Attendees and home viewers of the 10th edition of Spike TV’s Video Game Awards were treated to trailer after trailer for games that showcased new ways to shoot things, new places to shoot things and the post-traumatic effects of having shot lots of things. Yet despite the emphasis on blockbuster games that have yet to be released, this year’s Video Game Awards were ultimately a celebration of the little games that could.
“The Walking Dead,” a serial title inspired by the Robert Kirkman comics, was named game of the year, upsetting a host of action/suspense titles such as “Assassin’s Creed 3,” “Mass Effect 3” and “Dishonored.” Its publisher, the Bay Area’s independent Telltale Games, was declared studio of the year.
Meanwhile, L.A.’s own Thatgamecompany received three trophies for its meditative, abstract game of exploration “Journey,” including best independent game and best PS3 game. In winning the latter, it too bested such action-oriented blockbusters as “Assassin’s Creed 3” and “Borderlands 2,” titles also available for other consoles. “Journey” was a fellow game of the year nominee.
Just two years ago every game of the year contender at the VGAs was either a shooter or a hack-and-slash game. “I think there’s some fatigue in the marketplace in seeing the same types of games,” said Telltale co-founder Dan Connors outside the Sony Pictures soundstage where the awards were held.
Telltale’s style of games was first seen decades ago, as the company has dedicated itself to revitalizing the point-and-click adventure, a genre that dominated in the mid-’80s and into the early ’90s. Titles such as Sierra’s “King’s Quest” and LucasArts’ “The Secret of Monkey Island” emphasized story, dialogue and character, and Telltale, which earlier had created a new “Monkey Island” series, develops games that focus on character interaction.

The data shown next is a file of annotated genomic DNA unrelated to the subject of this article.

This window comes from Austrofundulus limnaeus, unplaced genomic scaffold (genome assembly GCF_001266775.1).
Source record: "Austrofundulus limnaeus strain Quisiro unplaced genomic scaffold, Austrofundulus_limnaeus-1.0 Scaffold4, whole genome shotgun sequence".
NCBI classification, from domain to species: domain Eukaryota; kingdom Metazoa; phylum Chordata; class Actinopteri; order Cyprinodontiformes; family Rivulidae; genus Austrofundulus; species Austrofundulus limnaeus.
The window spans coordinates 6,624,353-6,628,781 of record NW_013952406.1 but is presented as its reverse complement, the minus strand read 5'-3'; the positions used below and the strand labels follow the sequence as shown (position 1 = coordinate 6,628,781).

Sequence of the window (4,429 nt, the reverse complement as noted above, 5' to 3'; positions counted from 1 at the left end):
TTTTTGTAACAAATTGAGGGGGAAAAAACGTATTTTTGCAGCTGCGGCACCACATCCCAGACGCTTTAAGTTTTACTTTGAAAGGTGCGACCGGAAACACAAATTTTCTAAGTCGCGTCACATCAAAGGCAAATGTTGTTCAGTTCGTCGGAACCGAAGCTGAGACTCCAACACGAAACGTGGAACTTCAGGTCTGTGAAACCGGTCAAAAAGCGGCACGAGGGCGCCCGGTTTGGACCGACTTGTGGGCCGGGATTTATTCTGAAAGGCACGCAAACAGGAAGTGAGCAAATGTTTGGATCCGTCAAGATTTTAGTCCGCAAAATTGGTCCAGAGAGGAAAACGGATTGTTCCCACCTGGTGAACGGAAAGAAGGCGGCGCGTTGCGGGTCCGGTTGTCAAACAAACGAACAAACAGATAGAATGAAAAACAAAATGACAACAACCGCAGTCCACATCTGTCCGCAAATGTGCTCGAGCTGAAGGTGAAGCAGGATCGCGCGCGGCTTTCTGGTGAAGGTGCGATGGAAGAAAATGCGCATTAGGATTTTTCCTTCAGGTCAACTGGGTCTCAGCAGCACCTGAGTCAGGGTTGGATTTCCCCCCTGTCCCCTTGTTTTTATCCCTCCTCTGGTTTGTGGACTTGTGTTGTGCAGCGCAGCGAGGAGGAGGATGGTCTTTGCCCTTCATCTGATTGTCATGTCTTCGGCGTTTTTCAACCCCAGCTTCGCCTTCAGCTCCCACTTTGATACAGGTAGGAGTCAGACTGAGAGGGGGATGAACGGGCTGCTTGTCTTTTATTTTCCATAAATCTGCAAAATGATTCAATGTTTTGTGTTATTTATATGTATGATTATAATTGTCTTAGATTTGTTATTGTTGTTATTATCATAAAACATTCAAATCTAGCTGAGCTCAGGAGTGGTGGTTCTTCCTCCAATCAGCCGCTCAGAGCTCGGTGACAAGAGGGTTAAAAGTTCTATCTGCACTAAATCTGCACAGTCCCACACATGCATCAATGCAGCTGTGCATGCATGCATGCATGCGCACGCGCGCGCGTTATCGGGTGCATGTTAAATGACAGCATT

The company’s growth in the last eight years also runs parallel to the proliferation of smartphones and tablets. Telltale’s five episodes of “The Walking Dead” can be had for $24.99, less than half the cost of most console games, and it plays just as well on iPads as it does on an Xbox 360. Rather than dedicate its resources developing for the latest technology or creating seemingly open-world games, Telltale’s “The Walking Dead” is more closely aligned with an interactive graphic novel.
There’s action in ‘The Walking Dead,” but split-second dialogue responses are more common. Instead of asking players how many zombies they can kill, “The Walking Dead” asks gamers what kind of survivor they want to be. What players choose to say and do in Episode 1 will be remembered and referenced in latter episodes, and by then it’s too late to reverse course.
“The headroom right now is in character interaction, and interacting with them in a way in which you’re not shooting them or jumping over them or stepping on their head,” said Telltale’s Connors. “There’s really not a lot of people pushing in that direction … More sophisticated characters, and characters who are intelligent, are going to change games and make games more accessible to more people. Everybody loves a good story. Not everybody loves to blow everything up.”
There are no standard-issue explosions in “Journey.” The game, which received a Grammy nomination this week for its score by composer Austin Wintory, allows players to move through a desert landscape and communicate via song. There’s no competition, per say, just exploration and flight. If “The Walking Dead” is an interactive graphic novel, “Journey” is an interactive tone poem.